DHMC presents plan to open a palliative care center

by Zachary Benjamin | 11/8/15 9:04pm

Dartmouth-Hitchcock Medical Center presented a revised plan for its proposed palliative care center to the Lebanon City planning board on Oct. 26. The proposal received generally positive feedback from the planning board, planning board members said.

The plan, which has been in discussion for several months, would call for DHMC to build a freestanding palliative care facility to take care of terminally ill patients, DHMC media relations manager Michael Barwell said.

The proposed center would be located in a wooded area on the DHMC property — away from the critical care units where palliative care patients would normally end up — so as to promote a relaxing atmosphere for patients and their families, Barwell said. At first, it would have 12 beds, and that number could expand to 18 over time, he said.

DHMC has not submitted a formal application to begin construction for the center, Lebanon associate planner Margaret Howard-Heretakis said.

Instead, they have been speaking with the city planning board in a series of “conceptual reviews” — a slate of non-binding discussions designed to garner feedback about the proposed plan before it is submitted officially.

Planning board members said that the main concerns raised related to zoning. Previously, DHMC had planned to build the center in a different location, Howard-Heretakis said. That site, however, was not located in an area previously zoned for the medical center — in order to use it, the hospital would need to gain approval to rezone the site for the medical center’s use. As a result, the hospital chose to relocate the proposed site to an area located on DHMC property.

Noting that she was speaking as an individual and not on behalf of the planning board, Lebanon city council liaison to the city planning board Suzanne Prentiss said that she was glad that DHMC had chosen to relocate the property.

While she supports the center as an individual, Prentiss also said she sees the need to balance her views with concerns about preserving Lebanon’s natural beauty.

Elizabeth Celtrick, Lewis Greenstein, Earl Jette and Carl Porter — four members of the city planning board — declined requests to provide their opinion on the new center, saying that they could not do so before an official application is submitted and a vote is taken. They pointed to audio transcripts of the Oct. 26 meeting, available on the planning board’s website, as publicly available indications of their thoughts on the project.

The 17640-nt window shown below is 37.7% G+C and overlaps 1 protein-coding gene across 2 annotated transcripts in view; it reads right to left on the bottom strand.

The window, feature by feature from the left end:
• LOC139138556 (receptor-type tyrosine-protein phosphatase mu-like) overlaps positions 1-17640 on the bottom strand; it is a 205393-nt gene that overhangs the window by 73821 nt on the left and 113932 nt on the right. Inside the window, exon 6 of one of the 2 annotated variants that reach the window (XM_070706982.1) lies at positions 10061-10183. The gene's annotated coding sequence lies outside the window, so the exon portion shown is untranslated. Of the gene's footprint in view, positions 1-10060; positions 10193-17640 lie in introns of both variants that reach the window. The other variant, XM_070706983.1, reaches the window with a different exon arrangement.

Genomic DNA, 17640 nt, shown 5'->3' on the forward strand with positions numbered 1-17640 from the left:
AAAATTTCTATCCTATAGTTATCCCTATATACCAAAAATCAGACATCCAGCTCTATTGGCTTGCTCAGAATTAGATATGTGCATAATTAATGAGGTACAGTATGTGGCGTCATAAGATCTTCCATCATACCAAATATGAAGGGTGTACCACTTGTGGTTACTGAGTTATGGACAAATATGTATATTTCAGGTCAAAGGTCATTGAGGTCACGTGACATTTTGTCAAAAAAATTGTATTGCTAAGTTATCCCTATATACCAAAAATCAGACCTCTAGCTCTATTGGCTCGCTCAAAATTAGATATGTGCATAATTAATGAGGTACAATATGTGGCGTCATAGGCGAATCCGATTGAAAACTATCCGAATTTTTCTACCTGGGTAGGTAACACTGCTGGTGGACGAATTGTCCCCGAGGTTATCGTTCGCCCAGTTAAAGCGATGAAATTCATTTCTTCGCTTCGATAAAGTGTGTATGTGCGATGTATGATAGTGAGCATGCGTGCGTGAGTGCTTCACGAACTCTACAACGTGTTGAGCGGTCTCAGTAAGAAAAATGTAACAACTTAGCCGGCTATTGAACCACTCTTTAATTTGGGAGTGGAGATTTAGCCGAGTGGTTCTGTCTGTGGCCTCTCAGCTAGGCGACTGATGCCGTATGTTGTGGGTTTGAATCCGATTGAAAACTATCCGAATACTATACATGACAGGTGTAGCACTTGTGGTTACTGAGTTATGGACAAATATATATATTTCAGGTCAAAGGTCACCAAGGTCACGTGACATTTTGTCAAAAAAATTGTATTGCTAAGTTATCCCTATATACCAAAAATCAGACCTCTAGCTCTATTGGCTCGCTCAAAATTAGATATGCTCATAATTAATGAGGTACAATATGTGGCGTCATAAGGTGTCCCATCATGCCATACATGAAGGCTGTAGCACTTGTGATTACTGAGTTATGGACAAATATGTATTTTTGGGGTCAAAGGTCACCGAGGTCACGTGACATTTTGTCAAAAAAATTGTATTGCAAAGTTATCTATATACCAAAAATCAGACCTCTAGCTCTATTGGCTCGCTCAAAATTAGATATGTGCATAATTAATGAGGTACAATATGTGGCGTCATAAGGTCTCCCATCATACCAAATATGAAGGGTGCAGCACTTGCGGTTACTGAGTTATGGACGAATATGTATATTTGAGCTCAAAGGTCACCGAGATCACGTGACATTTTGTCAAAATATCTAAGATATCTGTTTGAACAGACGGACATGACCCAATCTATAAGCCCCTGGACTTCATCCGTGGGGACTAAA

Four additional planning board members did not return request for comment.

Porter did say that he plans to inspect the proposed building site in person before the winter to ensure construction is feasible on the site.

Palliative care is a practice designed to help patients who are generally in the end stages of their lives. These patients often experience pain from their illnesses or have to undergo rigorous and possibly debilitating treatment, Barwell said.

“The whole point of palliative care is ... helping patients and their families to focus on what is really important to them,” he said. “So how do you help them relate to family and friends, how do you help them make the best use of the time that is available.”

Treatment in palliative care centers can involve care from doctors, nurses and social workers, Barwell said. It can also involve bringing in therapists, playing relaxing music or having massage therapies for patients. The main goal is to help patients be comfortable in their final days, he said.

The next step for DHMC would be to submit an official application to the planning department’s office, Howard-Heretakis said. This would begin the process of staff review, in which various departments — including planning, public works and the fire department — review the proposed application to make sure it complies with regulations.

The planning department would then reach back to the applicants to discuss any potential issues and to allow the applicants the chance to revise and resubmit their application, Howard-Heretakis said.

After that, the planning department would create a memorandum for the planning board to outline what is being proposed and discuss any potential issues the board should be aware of, she said.

The hospital will subsequently hold a public hearing for the planning board to review the application, during which citizens could raise possible objections at this time, Howard-Heretakis said.

Then the planning board would then choose whether or not to approve the potential plan. They can also give a conditional approval if there are outstanding items to be resolved, Howard-Heretakis said. Following approval and resolution of other outstanding issues — for example, at the state-level — DHMC could seek approval for a building permit and begin construction.

It is not unusual for projects to take several years to be completed, Howard-Heretakis said.

There is a deadline each month to submit applications to the planning board. This month’s deadline is Nov. 9, Howard-Heretakis said.

Barbara Olachea contributed reporting.

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